The supervisory board at Volkswagen is drafting plans to cap executive compensation at €10 million, or $10.7 million, according to Handelsblatt sources close to the non-executive board.
The cap will be discussed at the supervisory board’s meeting on February 24. If approved, the new cap would be included in executives’ current contracts.
Under the proposed compensation system, executives would receive a higher fixed salary and lower variable compensation. Bonuses wouldn’t play as great a role as in the past, company sources told Handelsblatt. Variable compensation has been about four times higher than fixed compensation.
Executives would also invest a portion of their money in company stock, which they would not be able to redeem for several years. Bonuses would be tied to dividends and VW’s stock price, sources said, so that the consequences of a bad year would also be reflected in executive pay.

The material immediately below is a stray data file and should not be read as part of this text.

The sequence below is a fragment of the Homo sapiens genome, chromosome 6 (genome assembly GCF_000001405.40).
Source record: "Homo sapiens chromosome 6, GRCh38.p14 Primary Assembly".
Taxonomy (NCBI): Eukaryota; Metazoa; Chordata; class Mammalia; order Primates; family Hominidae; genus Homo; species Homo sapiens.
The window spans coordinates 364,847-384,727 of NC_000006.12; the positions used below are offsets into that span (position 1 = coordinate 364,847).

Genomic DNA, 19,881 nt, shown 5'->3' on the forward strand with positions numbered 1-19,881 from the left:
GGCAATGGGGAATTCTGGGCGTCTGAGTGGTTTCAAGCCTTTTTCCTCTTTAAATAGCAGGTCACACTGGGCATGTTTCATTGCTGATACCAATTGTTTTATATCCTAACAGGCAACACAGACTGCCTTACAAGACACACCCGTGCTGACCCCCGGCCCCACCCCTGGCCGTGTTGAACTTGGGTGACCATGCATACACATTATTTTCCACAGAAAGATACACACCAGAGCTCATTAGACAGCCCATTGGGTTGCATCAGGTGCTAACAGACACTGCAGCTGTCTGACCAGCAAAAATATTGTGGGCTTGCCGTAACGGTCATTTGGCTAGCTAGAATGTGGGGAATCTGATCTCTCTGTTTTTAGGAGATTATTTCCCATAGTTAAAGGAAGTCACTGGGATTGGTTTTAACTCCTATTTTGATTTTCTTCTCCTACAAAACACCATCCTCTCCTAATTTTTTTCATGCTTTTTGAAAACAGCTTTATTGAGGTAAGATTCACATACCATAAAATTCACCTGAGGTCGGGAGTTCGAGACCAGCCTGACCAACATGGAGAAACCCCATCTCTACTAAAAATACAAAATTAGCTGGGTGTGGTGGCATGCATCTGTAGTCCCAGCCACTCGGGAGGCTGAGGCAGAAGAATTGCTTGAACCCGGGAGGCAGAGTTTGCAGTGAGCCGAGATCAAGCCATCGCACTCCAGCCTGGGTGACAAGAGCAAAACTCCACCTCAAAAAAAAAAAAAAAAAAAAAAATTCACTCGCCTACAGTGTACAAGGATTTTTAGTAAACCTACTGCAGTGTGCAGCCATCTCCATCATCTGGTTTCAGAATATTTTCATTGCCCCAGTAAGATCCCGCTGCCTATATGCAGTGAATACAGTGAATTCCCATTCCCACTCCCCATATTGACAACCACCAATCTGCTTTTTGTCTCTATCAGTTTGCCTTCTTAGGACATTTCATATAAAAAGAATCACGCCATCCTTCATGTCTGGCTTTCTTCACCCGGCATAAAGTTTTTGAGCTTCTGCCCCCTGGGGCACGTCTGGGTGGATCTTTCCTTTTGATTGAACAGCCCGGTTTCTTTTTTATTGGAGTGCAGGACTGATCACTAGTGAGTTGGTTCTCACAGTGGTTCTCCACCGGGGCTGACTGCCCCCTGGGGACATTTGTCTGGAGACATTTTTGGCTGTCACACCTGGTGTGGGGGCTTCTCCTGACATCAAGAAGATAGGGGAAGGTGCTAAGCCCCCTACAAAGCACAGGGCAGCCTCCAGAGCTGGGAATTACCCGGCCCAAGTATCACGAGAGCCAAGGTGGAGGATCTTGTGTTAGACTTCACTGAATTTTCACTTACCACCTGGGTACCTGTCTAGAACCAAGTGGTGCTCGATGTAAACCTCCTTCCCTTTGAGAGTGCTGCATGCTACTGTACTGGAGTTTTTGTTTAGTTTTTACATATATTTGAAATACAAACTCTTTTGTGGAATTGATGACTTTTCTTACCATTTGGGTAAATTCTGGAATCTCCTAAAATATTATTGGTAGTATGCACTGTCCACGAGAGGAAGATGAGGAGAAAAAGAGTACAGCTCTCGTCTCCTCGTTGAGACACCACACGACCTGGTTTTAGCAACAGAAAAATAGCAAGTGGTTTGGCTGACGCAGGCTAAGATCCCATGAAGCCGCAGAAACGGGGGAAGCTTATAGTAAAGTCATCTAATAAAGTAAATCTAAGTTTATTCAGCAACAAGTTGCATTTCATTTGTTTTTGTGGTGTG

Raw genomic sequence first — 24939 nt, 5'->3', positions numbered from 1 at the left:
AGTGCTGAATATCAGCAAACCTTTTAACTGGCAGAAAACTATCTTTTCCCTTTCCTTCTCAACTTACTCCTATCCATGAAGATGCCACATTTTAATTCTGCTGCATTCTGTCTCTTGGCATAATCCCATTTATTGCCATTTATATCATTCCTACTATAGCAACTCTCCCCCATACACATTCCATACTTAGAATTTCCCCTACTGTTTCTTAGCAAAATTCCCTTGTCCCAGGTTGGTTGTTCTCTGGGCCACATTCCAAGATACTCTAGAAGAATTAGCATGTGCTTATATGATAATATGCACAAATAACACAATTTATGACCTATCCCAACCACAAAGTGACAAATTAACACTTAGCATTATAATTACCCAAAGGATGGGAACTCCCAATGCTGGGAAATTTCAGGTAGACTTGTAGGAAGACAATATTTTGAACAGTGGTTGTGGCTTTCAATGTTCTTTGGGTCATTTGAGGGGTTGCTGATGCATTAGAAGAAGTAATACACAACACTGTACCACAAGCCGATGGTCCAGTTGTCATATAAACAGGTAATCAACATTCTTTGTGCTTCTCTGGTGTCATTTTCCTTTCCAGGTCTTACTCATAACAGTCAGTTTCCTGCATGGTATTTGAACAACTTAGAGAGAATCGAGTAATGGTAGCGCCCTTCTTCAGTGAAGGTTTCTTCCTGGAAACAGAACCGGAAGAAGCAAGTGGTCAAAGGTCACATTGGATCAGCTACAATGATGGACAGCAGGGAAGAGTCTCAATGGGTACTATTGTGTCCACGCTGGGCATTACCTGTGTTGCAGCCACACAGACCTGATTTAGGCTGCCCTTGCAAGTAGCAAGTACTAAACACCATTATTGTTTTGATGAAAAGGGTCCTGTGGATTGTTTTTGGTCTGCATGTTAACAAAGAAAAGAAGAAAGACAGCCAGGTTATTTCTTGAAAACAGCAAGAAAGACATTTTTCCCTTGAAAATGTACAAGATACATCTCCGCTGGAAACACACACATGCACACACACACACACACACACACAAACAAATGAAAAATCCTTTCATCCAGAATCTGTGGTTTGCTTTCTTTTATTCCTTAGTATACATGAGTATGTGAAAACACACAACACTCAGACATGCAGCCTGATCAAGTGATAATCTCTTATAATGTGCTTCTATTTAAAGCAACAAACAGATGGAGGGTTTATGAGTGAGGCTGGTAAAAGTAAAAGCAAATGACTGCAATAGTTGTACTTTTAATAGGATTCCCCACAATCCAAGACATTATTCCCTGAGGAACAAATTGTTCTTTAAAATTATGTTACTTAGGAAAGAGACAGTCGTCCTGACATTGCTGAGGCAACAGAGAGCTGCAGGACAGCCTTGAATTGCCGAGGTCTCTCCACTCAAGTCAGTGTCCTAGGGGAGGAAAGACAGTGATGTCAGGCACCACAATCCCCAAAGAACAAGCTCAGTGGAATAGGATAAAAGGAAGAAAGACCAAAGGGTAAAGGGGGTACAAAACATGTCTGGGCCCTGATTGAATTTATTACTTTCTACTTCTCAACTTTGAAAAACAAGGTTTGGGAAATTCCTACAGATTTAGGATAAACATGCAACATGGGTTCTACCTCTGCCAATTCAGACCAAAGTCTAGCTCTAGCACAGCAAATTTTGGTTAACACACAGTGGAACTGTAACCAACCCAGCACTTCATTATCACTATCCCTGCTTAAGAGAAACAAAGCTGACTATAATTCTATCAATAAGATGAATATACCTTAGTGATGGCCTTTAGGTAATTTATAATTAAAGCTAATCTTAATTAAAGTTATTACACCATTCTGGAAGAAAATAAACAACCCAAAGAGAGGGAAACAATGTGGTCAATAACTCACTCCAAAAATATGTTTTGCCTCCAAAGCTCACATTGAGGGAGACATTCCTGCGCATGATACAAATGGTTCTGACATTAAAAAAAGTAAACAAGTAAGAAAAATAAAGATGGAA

“The view will be oriented to the future and the system will be oriented more toward the capital market,” an insider told Handelsblatt.
VW confirmed that it’s reworking its compensation system, but a spokesman for the automaker declined to provide details.
Executive compensation has been a perennial source of controversy at VW. Christine Hohmann-Dennhardt received a €13 million package upon leaving the automaker after serving only a year as its legal chief. Former chief executive Martin Winterkorn received €17 million, making him the best paid corporate head in Germany.
The federal state of Lower Saxony, which has a 20-percent stake in VW, is expected to push hard for a reduction in executive compensation amid public pressure.
Martin Murphy is a Handelsblatt correspondent covering the car industry. To contact the author: firstname.lastname@example.org